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"[CIOs] need to be aware of the hype-cycle effect--that they might get pulled into running after the current big thing because of market pressure and the sense that 'everyone's doing it,'" says Gartner's Fenn. "Right now, we are seeing that effect with cloud computing. Last year it was social networks; before that it was Second Life and virtual worlds."
Instead, Fenn says, CIOs should establish a process for evaluating new technologies that helps them become "selectively aggressive"--in other words, deploying technologies only when there's a notable business gain.
At IT consultancy Keane, new software purchases must go through an application portfolio rationalization process, a methodology designed to help enterprises optimize their application portfolios.
Keane applied the rationalization process to its recent migration from using a PeopleSoft ERP system to a combination of PeopleSoft and open-source software to get essential business information out to users.
About one year ago, Keane implemented two open-source tools--Alfresco's enterprise content management application and Basecamp's Web-based project collaboration tool--to improve information and document sharing throughout the organization.
There are no upfront licensing fees, although Keane pays monthly fees for support. "It's astoundingly cheaper than enterprise licensed tools," says Imran Sayeed, the firm's senior vice president of global application development and management. "It's such a compelling reason to use open source."
At first there was hesitation about the technology's scalability, he says, but the promised economic benefits helped executives overcome those concerns.
Despite the low cost, Sayeed's team had to show a strong business case--just as it did when it deployed the Elgg open-source networking tool, which provides a Facebook-like environment for the enterprise. "A challenge for global firms is to make sure people feel connected back to the firm and are part of things," he says.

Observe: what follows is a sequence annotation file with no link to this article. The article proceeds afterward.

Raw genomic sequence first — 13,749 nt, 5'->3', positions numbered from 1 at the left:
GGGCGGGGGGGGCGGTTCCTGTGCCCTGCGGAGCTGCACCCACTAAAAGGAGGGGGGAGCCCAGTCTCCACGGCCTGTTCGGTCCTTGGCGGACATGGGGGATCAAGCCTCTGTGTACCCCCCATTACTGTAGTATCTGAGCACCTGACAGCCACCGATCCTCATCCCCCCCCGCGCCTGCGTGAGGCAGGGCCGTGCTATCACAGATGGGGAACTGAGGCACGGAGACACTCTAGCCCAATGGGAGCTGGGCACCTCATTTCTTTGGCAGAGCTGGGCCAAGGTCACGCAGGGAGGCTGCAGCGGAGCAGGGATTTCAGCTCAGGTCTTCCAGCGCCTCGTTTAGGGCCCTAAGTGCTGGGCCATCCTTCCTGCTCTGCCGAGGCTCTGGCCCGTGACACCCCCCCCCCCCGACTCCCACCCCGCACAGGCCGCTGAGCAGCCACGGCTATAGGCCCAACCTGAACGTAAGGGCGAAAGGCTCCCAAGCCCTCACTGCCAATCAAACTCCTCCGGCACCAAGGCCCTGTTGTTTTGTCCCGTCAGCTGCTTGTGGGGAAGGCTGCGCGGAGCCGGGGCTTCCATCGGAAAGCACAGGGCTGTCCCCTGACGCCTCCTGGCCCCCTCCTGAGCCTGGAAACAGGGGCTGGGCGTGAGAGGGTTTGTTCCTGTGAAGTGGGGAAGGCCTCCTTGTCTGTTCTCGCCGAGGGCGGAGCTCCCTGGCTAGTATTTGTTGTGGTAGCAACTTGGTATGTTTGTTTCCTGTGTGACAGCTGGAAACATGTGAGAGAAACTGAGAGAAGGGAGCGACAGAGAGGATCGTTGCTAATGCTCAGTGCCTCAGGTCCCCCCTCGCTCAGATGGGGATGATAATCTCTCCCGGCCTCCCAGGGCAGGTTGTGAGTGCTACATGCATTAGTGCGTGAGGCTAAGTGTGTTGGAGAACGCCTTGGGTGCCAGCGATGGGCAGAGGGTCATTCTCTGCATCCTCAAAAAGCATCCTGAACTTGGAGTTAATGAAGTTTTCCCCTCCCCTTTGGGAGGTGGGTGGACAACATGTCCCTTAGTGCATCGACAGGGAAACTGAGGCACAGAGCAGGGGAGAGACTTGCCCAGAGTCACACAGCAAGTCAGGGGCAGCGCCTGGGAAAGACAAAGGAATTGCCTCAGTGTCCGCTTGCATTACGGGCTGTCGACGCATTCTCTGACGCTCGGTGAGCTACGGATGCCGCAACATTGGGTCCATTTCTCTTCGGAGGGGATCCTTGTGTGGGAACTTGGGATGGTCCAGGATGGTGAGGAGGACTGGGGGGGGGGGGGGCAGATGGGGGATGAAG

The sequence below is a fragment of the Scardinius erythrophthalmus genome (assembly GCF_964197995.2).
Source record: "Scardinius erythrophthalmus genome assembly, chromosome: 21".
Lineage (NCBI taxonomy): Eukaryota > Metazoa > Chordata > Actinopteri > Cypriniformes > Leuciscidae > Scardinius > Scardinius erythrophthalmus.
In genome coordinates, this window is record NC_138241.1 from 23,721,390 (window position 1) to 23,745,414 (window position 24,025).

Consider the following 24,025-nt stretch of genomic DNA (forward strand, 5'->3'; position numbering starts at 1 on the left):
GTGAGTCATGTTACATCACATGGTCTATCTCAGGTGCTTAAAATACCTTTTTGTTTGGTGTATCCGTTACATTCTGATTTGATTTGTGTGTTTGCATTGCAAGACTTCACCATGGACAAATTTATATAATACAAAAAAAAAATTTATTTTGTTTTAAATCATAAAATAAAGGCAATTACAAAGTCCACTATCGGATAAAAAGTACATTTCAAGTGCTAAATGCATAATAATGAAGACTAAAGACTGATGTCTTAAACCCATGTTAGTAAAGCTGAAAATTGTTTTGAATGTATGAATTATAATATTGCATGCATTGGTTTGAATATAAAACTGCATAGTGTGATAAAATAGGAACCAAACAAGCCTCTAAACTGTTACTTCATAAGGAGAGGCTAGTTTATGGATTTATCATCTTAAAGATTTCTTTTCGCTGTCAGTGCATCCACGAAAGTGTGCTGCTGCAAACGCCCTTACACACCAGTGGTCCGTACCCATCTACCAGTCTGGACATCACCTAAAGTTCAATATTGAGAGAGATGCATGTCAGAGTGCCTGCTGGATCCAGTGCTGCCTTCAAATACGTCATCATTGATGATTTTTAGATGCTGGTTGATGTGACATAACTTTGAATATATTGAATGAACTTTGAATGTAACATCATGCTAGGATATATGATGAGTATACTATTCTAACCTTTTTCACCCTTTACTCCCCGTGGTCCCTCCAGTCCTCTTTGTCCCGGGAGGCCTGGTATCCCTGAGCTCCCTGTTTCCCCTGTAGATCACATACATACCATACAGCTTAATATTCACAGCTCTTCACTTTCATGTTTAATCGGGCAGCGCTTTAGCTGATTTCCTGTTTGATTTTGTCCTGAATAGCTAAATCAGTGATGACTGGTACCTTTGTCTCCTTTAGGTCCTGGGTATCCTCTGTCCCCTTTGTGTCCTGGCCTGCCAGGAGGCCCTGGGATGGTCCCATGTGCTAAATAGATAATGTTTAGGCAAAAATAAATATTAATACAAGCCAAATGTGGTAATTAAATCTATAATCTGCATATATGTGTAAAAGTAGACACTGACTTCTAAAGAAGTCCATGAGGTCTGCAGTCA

Having the social networking tool enables users to share information and participate in online forums and in chat rooms with other employees. Within a month of the launch, about 2,000 people were using the tool, Sayeed says. He says a key part of the business case was demonstrating that without having a tool like this, Keane risked alienating employees who were feeling disconnected from the company.
There was real concern about retaining people who have highly specialized skills, and the alternative to social networking would be to pay high travel expenses to have employees come to the home office, or have dedicated teams of executives travel to remote facilities to visit those employees on a regular basis. The cost avoidance was part of the business case, Sayeed says.
Making the right call on new technology purchases requires CIOs to be business visionaries, Sayeed says. "In today's market," he adds, "if CIOs want to champion the use of an emerging technology, they have to have a very clear understanding of how it can help the corporation get into new markets and meet challenges."